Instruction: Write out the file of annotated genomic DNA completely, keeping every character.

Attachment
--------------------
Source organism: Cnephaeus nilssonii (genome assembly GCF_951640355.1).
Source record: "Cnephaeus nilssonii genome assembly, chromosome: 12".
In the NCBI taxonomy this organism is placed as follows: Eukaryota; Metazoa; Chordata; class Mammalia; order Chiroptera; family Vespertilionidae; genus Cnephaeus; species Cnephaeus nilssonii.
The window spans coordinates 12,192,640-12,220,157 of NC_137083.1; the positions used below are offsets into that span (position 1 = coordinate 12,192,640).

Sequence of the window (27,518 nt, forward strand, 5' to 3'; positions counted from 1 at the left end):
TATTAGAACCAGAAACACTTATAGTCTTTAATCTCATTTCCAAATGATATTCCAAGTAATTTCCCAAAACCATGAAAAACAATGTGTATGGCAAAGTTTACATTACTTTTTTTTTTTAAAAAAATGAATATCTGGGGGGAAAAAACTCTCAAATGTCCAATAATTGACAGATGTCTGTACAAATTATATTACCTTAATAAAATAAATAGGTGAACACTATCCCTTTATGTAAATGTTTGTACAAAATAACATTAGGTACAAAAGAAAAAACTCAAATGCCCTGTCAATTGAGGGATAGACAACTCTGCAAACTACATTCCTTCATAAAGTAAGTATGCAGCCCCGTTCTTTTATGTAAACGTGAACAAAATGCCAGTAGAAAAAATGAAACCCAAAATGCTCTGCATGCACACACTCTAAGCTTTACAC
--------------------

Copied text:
Source organism: Cnephaeus nilssonii (genome assembly GCF_951640355.1).
Source record: "Cnephaeus nilssonii genome assembly, chromosome: 12".
In the NCBI taxonomy this organism is placed as follows: Eukaryota; Metazoa; Chordata; class Mammalia; order Chiroptera; family Vespertilionidae; genus Cnephaeus; species Cnephaeus nilssonii.
The window spans coordinates 12,192,640-12,220,157 of NC_137083.1; the positions used below are offsets into that span (position 1 = coordinate 12,192,640).

Sequence of the window (27,518 nt, forward strand, 5' to 3'; positions counted from 1 at the left end):
TATTAGAACCAGAAACACTTATAGTCTTTAATCTCATTTCCAAATGATATTCCAAGTAATTTCCCAAAACCATGAAAAACAATGTGTATGGCAAAGTTTACATTACTTTTTTTTTTTAAAAAAATGAATATCTGGGGGGAAAAAACTCTCAAATGTCCAATAATTGACAGATGTCTGTACAAATTATATTACCTTAATAAAATAAATAGGTGAACACTATCCCTTTATGTAAATGTTTGTACAAAATAACATTAGGTACAAAAGAAAAAACTCAAATGCCCTGTCAATTGAGGGATAGACAACTCTGCAAACTACATTCCTTCATAAAGTAAGTATGCAGCCCCGTTCTTTTATGTAAACGTGAACAAAATGCCAGTAGAAAAAATGAAACCCAAAATGCTCTGCATGCACACACTCTAAGCTTTACAC